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Search tags: Performing-Arts
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review 2017-03-09 01:36
Tipping the Velvet (Audiobook)
Tipping the Velvet - Sarah Waters

This was well-written and well-narrated by Juanita McMahon, just like Fingersmith was, but it didn't quite grab me the way Fingersmith did. Nancy King and her plights and travails through London on her quest to find herself, love and acceptance are all just a little too over the top for me. And talk about your coinkydinks! The last chapter especially was loaded with them. Maybe Waters was doing a final curtain call thing, but it was a bit too much, ya know?

 

I do like Nan's tenacity to keep going and never get knocked down no matter what life threw at her, and it was an interesting journey through London in the late 1800s, when things were still very dangerous for LGBT people. I didn't always understand why Nan made some of the decisions she made. They at times felt kind of generic, like she needed to make x decision so the story could go to y plot line, and the story just kind of meandered at points. 

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review 2016-09-10 09:15
WHAT THE EYE HEARS: A HISTORY OF TAP DANCING by Brian Siebert
What the Eye Hears: A History of Tap Dancing - Brian Seibert

WHAT THE EYE HEARS: A HISTORY OF TAP DANCING

Brian Siebert

Hardcover, 624 pages
Published November 17th 2015 by Farrar, Straus and Giroux
ISBN: 0865479534 (ISBN13: 9780865479531)

also available for Kindle and ebook.

 

Seibert has magnificently researched Tap;  starting with original steps brought in with Irish Jigs, African Drums, and Appalachian Clogging in very early American society, then through Thomas Jefferson's plantation, Charles Dicken's visit to the Five Pointes Dance Hall, and more. He wonderfully brings us through the minstrelsy, the jazz age, to Taps comeback with television, then movies and Broadway. Seibert leaves nothing out, making this a long book (624 pages). He includes some great photos throughout. the book is definitely an entertaining read while giving us, the readers, a remarkable view at a true piece of American history. I would definitely recommend this to anyone who dances, enjoys music, and wants to learn more.

****I received this book in a Goodreads giveaway from Farrar, Straus and Giroux in exchange for a fair review.****

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review 2016-07-17 20:33
First Dance
First Dance - E. Davies

3.5 stars

 

A Canadian in London who works at a bookstore and hasn't quite settled into his new home yet. A Scottish pole dancer who memorizes Shakespearean sonnets to get over his nerves. This was adorakable and a sweet, easy read for a lazy Sunday morning.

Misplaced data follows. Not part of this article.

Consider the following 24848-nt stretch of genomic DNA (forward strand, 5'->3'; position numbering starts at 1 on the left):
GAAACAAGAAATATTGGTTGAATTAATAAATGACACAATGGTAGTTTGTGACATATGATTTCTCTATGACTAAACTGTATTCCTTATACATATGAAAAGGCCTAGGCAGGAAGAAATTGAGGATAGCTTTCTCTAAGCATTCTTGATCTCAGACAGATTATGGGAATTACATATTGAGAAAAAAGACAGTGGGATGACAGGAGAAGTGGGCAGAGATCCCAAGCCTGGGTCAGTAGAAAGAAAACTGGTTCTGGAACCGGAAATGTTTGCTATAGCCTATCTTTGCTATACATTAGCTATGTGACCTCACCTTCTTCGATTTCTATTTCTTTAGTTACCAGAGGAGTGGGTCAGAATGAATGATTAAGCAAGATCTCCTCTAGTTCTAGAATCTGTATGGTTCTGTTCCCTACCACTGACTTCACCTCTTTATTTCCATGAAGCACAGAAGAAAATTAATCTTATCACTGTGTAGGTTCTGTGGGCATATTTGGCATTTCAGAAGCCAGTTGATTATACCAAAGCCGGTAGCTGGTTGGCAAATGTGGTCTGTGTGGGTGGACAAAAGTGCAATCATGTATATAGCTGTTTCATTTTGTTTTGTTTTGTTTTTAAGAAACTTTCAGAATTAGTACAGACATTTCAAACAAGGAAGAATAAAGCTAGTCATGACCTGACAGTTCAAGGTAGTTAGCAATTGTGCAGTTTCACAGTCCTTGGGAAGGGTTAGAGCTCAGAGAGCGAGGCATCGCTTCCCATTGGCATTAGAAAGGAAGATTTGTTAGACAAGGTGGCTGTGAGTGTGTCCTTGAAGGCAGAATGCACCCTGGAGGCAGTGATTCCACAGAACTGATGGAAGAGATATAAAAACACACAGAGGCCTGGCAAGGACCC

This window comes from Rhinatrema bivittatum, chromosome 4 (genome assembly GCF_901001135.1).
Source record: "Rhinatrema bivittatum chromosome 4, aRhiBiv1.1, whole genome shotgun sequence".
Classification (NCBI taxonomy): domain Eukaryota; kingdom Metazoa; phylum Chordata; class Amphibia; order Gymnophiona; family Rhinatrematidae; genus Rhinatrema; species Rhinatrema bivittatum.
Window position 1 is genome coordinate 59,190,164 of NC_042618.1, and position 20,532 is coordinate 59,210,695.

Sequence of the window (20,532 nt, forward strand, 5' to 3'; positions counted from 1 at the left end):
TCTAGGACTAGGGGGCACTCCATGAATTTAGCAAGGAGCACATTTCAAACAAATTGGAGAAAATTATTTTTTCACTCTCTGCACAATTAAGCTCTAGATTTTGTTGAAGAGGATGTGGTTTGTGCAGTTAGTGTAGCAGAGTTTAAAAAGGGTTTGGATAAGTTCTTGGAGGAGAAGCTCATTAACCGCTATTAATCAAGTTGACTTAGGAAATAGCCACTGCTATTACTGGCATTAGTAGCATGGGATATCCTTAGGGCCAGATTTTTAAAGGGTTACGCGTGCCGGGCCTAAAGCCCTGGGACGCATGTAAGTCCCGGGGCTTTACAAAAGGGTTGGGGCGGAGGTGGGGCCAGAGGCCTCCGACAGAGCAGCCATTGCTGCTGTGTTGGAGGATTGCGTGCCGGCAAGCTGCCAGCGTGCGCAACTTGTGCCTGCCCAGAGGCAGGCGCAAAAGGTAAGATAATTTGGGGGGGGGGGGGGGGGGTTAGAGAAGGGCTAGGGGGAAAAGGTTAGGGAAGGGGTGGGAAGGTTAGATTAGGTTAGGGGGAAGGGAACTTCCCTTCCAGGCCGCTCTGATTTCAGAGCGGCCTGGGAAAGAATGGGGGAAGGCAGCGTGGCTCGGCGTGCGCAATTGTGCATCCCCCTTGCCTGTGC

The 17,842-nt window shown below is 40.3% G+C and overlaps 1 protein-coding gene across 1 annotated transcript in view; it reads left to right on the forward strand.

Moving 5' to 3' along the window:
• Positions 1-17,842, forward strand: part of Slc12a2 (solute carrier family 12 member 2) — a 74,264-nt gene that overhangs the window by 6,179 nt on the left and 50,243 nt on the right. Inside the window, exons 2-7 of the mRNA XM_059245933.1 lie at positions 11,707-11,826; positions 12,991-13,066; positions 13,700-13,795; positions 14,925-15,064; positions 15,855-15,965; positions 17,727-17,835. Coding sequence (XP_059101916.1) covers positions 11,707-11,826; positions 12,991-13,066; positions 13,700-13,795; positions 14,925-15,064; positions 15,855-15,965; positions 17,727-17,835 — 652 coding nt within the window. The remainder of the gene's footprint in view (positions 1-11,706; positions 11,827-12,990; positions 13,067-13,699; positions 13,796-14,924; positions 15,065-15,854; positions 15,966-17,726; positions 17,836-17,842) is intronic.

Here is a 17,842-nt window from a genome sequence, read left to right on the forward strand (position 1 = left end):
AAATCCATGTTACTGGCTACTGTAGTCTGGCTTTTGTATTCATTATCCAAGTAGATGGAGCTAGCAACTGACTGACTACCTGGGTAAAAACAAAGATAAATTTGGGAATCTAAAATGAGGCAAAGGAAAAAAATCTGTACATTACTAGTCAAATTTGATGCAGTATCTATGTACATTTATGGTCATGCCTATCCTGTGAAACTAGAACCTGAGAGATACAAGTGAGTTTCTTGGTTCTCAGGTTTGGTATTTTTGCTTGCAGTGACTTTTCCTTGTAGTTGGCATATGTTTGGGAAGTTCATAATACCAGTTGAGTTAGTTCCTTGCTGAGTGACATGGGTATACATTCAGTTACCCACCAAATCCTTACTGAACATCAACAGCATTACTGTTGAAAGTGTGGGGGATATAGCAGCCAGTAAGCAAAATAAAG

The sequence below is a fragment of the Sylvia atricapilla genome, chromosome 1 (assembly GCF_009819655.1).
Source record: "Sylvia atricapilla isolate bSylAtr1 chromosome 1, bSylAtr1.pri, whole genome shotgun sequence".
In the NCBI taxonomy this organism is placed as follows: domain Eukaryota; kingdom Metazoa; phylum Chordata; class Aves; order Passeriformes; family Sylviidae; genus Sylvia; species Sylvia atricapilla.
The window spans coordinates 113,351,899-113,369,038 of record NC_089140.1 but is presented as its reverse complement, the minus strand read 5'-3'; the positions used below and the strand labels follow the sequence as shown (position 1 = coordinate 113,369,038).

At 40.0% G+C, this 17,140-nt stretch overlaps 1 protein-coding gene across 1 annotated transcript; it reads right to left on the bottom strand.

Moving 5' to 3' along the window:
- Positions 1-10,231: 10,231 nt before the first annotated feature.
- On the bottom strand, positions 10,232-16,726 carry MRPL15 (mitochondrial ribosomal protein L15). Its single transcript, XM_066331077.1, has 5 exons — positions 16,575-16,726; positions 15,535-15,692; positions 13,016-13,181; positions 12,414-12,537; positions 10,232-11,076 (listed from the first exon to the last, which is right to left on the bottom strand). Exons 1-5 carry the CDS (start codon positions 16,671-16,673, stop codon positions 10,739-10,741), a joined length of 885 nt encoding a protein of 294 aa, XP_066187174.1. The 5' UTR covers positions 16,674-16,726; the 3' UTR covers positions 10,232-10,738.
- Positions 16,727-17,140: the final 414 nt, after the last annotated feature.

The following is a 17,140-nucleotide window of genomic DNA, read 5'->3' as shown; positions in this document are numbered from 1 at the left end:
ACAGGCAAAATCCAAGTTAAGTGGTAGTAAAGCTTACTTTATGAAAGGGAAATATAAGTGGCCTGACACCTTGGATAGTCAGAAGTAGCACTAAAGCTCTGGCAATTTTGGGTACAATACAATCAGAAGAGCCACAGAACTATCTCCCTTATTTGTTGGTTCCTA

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review 2016-05-04 18:02
Simon vs the Homo Sapiens Agenda
Simon vs. the Homo Sapiens Agenda - Becky Albertalli

If this had been around when I was a kid, I think it would've had a huge impact on me. These kids could've been my friends. I knew some version of all these characters when I was in school, though I was a band geek instead of a drama geek. I would've totally been Leah. I still kind of am.

Minus the cool drumming skills. I would've had mediocre clarinet skills instead. ;)

(spoiler show)

Now, on the closer side to 40, I find it more quasi-nostalgic, like going back to high school in a gay Norman Rockwell painting - something safely observed from the distance of time and rose-tinted glasses, but nothing I'd want to visit again. Not that my high school days were bad, necessarily, but... it was high school. And nowadays, kids have to go to school with social media. No thank you! 

 

I know some people avoid YA because of the teen angst. Which I get. I'm anti-angst in general as well. This isn't what I would call angst, but there is some teen drama. But here's the thing about teen drama - it's a lot like grown-up drama, only kids at least have the excuse of being kids. They're figuring out themselves and each other and how to have relationships beyond just friendships. And changing in front of people you've known your whole life can be pretty scary at any age. This book captures all that and still stays hopeful. Even when Simon's going through hell of his forced outing, Ms. Albertalli writes in a way that you know everything will turn out okay in the end. And it does. It's a syrupy overload of sugary goodness. 

 

Is it ground-breaking? No. Is it perfect? No. I have some niggles, but not many and not any that would detract my enjoyment of it. Would I recommend it to others? Hell yes. Even people who don't like YA? I'd say at least try the first few chapters and see what you think. 

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review 2015-09-27 19:57
Second Act
Second Act - Kaje Harper

(A copy of the book was provided free by the author for beta purposes. This is an honest review.)

 

I don't have a whole lot to say about this one. It's as well-written as any of Harper's books, but I couldn't really relate to Dion. The non-existant plights of mega-rich boys just don't interest me. I also don't have much interest in the inner-workings of Hollywood or actors' lives, though at least Bryce was more down to earth and had some real day-to-day issues to work through. 

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